If you've ever been in the market for a used car or negotiated pay for job, you know about the things to look out for during a business deal. While it probably won't help to go into a negotiation with a completely pessimistic and guarded attitude, it is important to be aware of sneaky business tricks used to pressure you into making a deal with which you aren't comfortable.
These business tricks aren't your over-the-top Ponzi schemes or money order scams, either. They are much more discrete, and sometimes, even the most experienced folks can fall for them. As such, the good people of Reddit have come together to warn others of various dirty business tricks they've encountered.
From Redditor /u/mostlymoister:
Buying a car from a 'buy here, pay here' dealership. You put $500 or $1,000 down they say you are approved and you drive the car home. Two days later, the dealership calls and says that they couldn't get you financed at that down payment and interest rate so we need an additional $2500 down and your interest rate doubles.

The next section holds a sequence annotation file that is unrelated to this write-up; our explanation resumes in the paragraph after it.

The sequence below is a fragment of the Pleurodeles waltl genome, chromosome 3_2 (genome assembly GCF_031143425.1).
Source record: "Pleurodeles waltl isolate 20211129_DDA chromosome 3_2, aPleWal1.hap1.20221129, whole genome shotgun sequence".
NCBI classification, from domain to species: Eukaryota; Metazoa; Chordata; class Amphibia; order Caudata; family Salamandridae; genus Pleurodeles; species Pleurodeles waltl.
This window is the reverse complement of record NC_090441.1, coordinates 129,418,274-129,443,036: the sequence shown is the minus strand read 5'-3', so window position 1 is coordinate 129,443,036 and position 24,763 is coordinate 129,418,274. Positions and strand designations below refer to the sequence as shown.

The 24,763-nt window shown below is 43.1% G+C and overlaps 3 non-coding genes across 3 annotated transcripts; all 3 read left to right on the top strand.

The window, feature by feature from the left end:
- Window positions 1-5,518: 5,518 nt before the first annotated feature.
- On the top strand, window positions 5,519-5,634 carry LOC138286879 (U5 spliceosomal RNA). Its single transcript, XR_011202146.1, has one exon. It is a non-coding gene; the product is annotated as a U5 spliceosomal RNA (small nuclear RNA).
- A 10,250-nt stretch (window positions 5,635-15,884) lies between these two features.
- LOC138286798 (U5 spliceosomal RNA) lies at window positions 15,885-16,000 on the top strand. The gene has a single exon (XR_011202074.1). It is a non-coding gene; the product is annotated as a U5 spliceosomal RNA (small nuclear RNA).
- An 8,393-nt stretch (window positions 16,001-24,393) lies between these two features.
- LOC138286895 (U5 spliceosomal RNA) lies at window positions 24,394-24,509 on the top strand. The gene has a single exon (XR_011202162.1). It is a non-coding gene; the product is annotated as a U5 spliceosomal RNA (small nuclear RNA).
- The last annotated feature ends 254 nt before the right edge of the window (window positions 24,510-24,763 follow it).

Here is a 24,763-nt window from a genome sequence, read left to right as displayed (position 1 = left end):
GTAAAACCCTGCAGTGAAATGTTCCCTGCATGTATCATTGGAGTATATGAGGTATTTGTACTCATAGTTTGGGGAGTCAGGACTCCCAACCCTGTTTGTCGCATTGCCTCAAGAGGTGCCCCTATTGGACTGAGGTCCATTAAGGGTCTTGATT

If you don't have the extra money they take the car and your original down payment.
From Redditor /u/mymusekilleditself:
When my grandmother was in the hospital, her landscaper and handyman both contacted me to tell me she hadn't paid them and they'd been trying to to reach her and on and on. I'd already paid both bills from her account and when I questioned them, they remembered real quick.
From Redditor /u/quietman85:
I worked in the collections department of Discover Card for a while. One thing they did (maybe still do), to lure customers to them is offer 0% APR for the first year. People would jump on this and transfer all their debt onto their new Discover Card, and then the company would 'conveniently' not send the first month's bill. In the fine print of the agreement, it states that if you miss even one payment in that first year, your APR will jump to 29.95%.
Half of my calls were to these new customers who would then proceed to throw a fit, because they didn't ever get the bill, and I had to explain to them that it was their job to know when the bill was due, and sending one was just a courtesy extended by the company. I hated hated hated that job. It ate away at my soul.
From Redditor /u/Kingtycoon:
An older fellow I know had a bodega and he'd put a can of cream corn on the counter by the register. This was some time ago, so the can had a price tag of $.17. He sold that can of cream corn to everyone who bought anything there. If they realized they were paying too much he'd just say he thought that was their can of corn.
Most people didn't notice though, and he sold that same can of cream corn maybe twenty times a day.